The Columbus Crew’s victory over Cruz Azul in Wednesday night’s Campeones Cup final was another salvo fired in Major League Soccer’s credibility feud with Liga MX of Mexico.
All things considered, though, it only inflicted a small amount of damage to the latter, which remains arguably the top league in the Western Hemisphere.
While Columbus became the second consecutive MLS team to win the annual playoff between the defending MLS Cup champion and winner of Mexico’s Copa de Campeones, it did so in a one-game final at home.
To date, every single continental honor an MLS team has ever won has come on its home soil. And even in games played in the U.S. and Canada, Mexican clubs continue to outperform home field advantage.
In such games in 2021, MLS teams finished with a record of 4W-9L-4D against Liga MX opposition — broken down into a 4W-5L-3D record in games played north of the border, and a 0W-4L-1D record in games played south of it.
The good news for MLS clubs is those matches continue to hold a low profile relative to league play among most fans. The bad news is that could change with the expansion of the Leagues Cup beginning in 2023, which will funnel every club from both leagues into one month-long tournament.
It’s likely MLS will continue to enjoy the competitive advantage of most — if not all — of those matches being played in the Unites States and Canada. But if the league is serious about competing with the deeper and higher-paid rosters of its Liga MX foes — particularly in the Concacaf Champions League — that’s only going to happen through changes to the league’s competitive structure.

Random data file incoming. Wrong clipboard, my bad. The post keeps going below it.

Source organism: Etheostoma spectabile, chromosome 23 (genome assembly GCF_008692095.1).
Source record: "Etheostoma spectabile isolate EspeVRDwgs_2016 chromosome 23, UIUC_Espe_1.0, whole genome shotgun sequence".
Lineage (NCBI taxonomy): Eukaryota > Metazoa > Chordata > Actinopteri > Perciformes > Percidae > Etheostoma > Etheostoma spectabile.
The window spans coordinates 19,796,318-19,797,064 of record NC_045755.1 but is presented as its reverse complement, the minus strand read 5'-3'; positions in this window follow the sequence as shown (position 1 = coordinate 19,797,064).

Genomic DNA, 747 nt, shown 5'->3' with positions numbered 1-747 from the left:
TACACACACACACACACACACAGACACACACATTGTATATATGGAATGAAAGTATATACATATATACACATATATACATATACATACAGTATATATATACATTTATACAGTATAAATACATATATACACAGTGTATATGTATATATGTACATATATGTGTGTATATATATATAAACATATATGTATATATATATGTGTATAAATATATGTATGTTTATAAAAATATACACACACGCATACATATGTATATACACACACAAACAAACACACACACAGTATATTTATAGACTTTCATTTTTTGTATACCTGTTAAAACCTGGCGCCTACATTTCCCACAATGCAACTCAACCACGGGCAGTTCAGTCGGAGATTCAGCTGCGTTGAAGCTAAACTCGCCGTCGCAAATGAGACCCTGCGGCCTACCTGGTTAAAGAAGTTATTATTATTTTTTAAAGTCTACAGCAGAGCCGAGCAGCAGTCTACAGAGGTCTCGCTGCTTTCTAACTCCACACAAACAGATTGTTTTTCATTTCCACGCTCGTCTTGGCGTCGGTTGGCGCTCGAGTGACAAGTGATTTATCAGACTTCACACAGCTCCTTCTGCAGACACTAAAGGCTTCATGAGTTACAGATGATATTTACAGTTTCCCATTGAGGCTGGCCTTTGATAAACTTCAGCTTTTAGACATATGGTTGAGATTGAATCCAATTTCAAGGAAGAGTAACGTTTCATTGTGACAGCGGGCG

What might those look like? Here are five realistic adjustments that could be a starting point for building on the MLS foundation into a league rivaling Liga MX.
Liga MX clubs will make it 16 consecutive Concacaf crowns when CF Monterrey and Club America contest the 2021 final in late October. Meanwhile, MLS teams often cite a scheduling disadvantage to explain why only four teams have reached the final in that stretch.
The Concacaf Champions League usually begins in mid-February, when MLS teams are toward the end of their preseason and Liga MX and other leagues in Concacaf are several weeks into new domestic campaigns.
This is a disadvantage of MLS’ own making, based on concerns about selling tickets in colder weather.
Some teams can have as long as four-and-a-half months between the end of a season and the start of a new one, a longer break than nearly any other league in the world. With more warm-weather markets in the league than ever, shortening that gap is easily doable, even if a fall-to-spring calendar like much of Europe isn’t.
The pandemic has seen MLS Cup return to the second weekend in December without incident. And consider these current or future expansion teams since 2015: Orlando, Atlanta, Nashville, Miami, Austin, Charlotte and presumably Las Vegas. That shift south could allow for a season beginning in early February while keeping matches out of truly inhospitable climates until spring.
With a new Division III-sanctioned, MLS-affiliated league to launch next year, MLS should require teams to sign around 10 players to two-way contracts in addition to their 30-man first team roster to allow for more roster flexibility during times of injury hardship and schedule congestion.
Those players would play primarily for the third-tier side but be available when needed, and receive a boost in pay pro-diem when called upon. This would be a structure similar to what already exists in MLB, the NBA and the NHL, which all have minor league subsidiaries.